Review: Supernova: Kesatria, Puteri, dan Bintang Jatuh

Supernova: Kesatria, Puteri, dan Bintang Jatuh
Supernova: Kesatria, Puteri, dan Bintang Jatuh by Dewi ‘Dee’ Lestari
My rating: 3 of 5 stars

This feels weird… writing a review in English when I’ve read the book in Bahasa Indonesia… This book has also been translated to English, Supernova: The Knight, The Princess, and the Falling Star (Supernova #1).

I have had this book sitting on my shelf for nearly 3 years and have to admit that I couldn’t quite remember the premise of the book when I started reading early this week. Noting the ‘top shelves’ on Goodreads included ‘fantasy’ and ‘science-fiction’, I expected something along that line of genre but… it’s not! I guess there is a bit of a fantasy touch to it but it isn’t ‘fantasy’ as we think of the genre. I’d classify this to be closer to magical realism than fantasy.

The opening of the novel was surprising; set 10 years prior where our 2 main protagonists met and in crossing boundaries and prejudices, fell in love. Oh, did I mention that they’re gay? This fact alone, noting minority of minorities in Indonesia, is a surprising choice of the author (as it is also bantered about in the novel). They made a pact that in 10 years’ time, they will collaborate in writing a single masterpiece. Dimas is a writer whilst Rueben is a scientist so their literature masterpiece will be primarily written by Dimas with Rueben’s input in the background.

The novel progressed with alternate chapters which then became alternate perspectives within chapters between the Creators (Dimas & Reuben) and the Created (The Knight, The Princess, and the Falling Star). Therefore, this is a story within a story type of novel where there is a blur in the end of what’s what. Their masterpiece is to be a retelling of a fairy tale (The Knight, The Princess, and the Falling Star) in contemporary setting but with a twist (the fairy tale did not end with HEA) however, the ending also took the Creators by surprise…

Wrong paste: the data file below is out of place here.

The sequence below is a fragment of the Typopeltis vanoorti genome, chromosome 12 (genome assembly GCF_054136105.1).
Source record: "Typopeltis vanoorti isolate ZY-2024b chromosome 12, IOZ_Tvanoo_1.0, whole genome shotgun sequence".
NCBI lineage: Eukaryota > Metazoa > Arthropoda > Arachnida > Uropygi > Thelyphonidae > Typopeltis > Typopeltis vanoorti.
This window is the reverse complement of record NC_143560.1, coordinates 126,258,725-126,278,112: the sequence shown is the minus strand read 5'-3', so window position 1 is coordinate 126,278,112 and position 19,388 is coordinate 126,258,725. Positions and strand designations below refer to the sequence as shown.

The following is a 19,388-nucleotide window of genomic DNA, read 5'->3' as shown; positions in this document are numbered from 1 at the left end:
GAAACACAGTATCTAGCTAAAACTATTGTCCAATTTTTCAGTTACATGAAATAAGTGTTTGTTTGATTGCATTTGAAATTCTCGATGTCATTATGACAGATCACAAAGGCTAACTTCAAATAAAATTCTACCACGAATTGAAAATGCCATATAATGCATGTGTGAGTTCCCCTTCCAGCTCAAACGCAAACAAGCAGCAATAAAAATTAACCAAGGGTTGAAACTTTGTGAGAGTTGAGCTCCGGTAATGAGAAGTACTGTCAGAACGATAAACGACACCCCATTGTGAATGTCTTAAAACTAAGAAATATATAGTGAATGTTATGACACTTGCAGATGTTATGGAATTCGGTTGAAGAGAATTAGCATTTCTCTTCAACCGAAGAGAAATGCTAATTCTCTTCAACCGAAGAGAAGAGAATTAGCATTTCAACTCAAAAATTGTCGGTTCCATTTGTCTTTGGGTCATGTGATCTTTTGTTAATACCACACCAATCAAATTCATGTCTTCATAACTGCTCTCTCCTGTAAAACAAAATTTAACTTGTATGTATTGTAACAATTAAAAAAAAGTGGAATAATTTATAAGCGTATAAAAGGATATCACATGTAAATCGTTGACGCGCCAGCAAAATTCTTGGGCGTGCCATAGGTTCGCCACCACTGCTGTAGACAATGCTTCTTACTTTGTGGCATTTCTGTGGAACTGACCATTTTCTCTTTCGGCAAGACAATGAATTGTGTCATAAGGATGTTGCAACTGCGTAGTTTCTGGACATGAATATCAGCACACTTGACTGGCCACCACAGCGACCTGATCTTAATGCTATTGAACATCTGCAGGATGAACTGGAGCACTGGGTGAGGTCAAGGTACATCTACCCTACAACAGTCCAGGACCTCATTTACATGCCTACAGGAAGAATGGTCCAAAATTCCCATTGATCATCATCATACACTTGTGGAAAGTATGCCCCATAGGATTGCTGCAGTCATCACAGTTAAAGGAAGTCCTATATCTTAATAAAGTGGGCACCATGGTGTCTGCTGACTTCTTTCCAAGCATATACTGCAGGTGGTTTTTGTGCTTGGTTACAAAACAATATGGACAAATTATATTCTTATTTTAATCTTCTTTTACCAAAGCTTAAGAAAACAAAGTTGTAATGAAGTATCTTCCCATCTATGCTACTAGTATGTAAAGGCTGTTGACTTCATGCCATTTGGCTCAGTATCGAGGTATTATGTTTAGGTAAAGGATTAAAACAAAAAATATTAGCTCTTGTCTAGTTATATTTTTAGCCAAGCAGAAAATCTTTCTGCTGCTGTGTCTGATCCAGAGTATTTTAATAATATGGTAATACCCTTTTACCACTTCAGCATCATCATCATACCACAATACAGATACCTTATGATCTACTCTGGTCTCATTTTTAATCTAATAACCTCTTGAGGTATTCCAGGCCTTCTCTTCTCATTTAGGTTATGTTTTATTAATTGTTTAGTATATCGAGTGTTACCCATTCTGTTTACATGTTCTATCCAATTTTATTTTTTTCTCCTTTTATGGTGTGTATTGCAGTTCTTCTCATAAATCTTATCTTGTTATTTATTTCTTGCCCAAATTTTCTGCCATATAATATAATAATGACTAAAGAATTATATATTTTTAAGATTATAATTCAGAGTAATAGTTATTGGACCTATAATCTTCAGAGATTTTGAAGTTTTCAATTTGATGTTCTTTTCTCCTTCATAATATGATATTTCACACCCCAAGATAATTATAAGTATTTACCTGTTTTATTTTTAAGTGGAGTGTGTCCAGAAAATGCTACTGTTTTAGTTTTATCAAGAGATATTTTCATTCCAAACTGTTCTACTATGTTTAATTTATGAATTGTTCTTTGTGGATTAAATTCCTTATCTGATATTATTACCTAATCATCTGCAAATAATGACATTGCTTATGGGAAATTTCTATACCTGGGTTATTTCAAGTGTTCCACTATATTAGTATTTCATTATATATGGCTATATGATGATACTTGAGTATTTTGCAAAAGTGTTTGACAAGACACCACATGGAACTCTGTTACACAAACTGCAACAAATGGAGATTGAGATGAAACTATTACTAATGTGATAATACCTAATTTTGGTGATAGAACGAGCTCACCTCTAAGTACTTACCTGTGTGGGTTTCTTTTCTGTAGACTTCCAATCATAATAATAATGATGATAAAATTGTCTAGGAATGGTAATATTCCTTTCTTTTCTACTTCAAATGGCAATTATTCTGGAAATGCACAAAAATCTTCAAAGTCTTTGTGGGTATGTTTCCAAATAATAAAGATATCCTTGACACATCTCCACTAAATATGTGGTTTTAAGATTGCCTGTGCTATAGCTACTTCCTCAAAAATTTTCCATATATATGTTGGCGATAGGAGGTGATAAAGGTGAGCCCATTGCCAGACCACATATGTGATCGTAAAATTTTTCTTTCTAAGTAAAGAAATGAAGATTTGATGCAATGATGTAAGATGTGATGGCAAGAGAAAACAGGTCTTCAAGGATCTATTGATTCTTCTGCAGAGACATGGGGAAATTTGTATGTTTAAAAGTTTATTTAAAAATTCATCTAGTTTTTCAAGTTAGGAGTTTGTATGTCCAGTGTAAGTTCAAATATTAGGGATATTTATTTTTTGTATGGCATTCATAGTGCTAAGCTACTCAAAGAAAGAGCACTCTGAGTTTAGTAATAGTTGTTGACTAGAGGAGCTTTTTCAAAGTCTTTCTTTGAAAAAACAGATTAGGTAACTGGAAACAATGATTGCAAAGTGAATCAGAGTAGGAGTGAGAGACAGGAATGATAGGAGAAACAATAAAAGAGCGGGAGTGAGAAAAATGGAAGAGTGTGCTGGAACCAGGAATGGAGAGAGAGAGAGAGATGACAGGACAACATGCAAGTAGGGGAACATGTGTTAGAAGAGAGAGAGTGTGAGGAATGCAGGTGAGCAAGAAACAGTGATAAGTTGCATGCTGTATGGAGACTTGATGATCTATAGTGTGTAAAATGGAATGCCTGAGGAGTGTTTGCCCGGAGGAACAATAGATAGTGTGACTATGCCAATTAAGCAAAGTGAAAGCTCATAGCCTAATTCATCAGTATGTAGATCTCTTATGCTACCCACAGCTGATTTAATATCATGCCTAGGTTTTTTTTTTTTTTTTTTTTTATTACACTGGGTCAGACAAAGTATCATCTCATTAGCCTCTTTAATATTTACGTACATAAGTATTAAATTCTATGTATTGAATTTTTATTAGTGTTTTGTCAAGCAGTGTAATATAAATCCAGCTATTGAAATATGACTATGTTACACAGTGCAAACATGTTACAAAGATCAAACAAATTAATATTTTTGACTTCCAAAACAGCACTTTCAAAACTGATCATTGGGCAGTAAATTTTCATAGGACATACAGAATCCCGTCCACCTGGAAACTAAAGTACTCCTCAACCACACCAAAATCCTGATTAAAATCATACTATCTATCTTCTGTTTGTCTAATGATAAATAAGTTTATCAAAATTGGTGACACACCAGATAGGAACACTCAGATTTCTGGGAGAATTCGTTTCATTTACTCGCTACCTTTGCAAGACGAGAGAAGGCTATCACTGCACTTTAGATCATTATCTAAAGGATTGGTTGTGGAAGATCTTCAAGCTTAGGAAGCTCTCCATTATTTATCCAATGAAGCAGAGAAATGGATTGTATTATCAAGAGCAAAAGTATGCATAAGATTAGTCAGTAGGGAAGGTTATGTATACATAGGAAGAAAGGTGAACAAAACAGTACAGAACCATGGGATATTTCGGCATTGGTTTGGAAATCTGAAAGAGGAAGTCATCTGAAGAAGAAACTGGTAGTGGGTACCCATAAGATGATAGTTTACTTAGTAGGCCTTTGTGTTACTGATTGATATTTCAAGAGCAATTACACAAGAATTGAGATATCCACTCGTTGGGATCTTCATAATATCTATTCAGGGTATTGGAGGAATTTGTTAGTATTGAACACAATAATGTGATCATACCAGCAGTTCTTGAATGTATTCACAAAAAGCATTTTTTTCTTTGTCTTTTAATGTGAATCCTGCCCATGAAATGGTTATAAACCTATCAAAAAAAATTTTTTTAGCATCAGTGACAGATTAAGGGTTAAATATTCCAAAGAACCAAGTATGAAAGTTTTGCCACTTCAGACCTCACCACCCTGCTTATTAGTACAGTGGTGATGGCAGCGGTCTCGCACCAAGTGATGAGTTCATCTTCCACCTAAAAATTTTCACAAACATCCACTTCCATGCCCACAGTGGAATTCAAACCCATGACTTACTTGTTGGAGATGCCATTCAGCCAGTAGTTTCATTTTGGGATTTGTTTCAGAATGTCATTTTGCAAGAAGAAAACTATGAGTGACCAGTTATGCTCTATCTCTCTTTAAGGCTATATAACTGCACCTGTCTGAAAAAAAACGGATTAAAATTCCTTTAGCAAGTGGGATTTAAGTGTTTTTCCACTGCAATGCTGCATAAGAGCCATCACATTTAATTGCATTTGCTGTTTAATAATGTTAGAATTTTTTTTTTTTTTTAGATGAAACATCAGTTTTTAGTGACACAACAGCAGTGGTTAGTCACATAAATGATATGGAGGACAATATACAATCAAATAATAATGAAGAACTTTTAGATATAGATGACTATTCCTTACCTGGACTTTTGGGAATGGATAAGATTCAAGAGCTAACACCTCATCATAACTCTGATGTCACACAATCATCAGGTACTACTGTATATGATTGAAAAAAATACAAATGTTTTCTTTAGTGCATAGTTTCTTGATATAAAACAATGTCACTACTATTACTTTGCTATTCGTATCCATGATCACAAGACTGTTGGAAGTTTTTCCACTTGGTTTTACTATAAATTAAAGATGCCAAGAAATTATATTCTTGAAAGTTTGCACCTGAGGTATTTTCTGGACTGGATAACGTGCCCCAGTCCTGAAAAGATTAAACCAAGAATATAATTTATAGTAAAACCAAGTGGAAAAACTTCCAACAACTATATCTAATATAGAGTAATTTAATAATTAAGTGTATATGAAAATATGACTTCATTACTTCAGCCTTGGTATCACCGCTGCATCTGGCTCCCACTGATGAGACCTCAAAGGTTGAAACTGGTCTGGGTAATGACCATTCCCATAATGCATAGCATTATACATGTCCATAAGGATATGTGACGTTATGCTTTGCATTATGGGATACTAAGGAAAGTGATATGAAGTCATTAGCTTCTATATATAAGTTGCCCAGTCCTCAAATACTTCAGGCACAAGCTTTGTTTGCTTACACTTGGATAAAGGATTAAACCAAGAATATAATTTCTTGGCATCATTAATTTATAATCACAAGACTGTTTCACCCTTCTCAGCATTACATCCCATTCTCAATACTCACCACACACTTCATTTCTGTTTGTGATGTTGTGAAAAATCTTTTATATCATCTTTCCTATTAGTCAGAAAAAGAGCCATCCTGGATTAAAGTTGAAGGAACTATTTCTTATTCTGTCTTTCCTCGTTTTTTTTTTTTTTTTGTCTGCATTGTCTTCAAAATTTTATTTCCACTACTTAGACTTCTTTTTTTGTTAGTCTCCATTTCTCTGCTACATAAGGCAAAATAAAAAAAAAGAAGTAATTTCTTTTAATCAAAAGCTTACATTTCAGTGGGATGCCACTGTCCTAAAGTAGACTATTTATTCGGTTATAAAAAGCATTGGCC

I have really enjoyed this alternate perspectives especially getting ‘in’ on the writers’ writing process. I understand each writer will have own ways of expressing / searching for their creative juices but this was still an exciting part of the novel for me. I really liked the banters between the couple who have understood each other very well, are very much in love, and comfortable in their skin in being able to banter about their existence as minority (being homosexual). Their masterpiece as it was, I only really liked because I felt involved in the creation of it; of witnessing the masterpiece being breathed into life.

On the other hand, Reuben’s inputs almost always have something to do with some scientific theories. There are so very many of them (I didn’t count but there were too much for me) and as I’m not of scientific mind (plus my deteriorating Bahasa Indonesia), I found these very very difficult to understand. I may have done slightly better in English but I doubt it.

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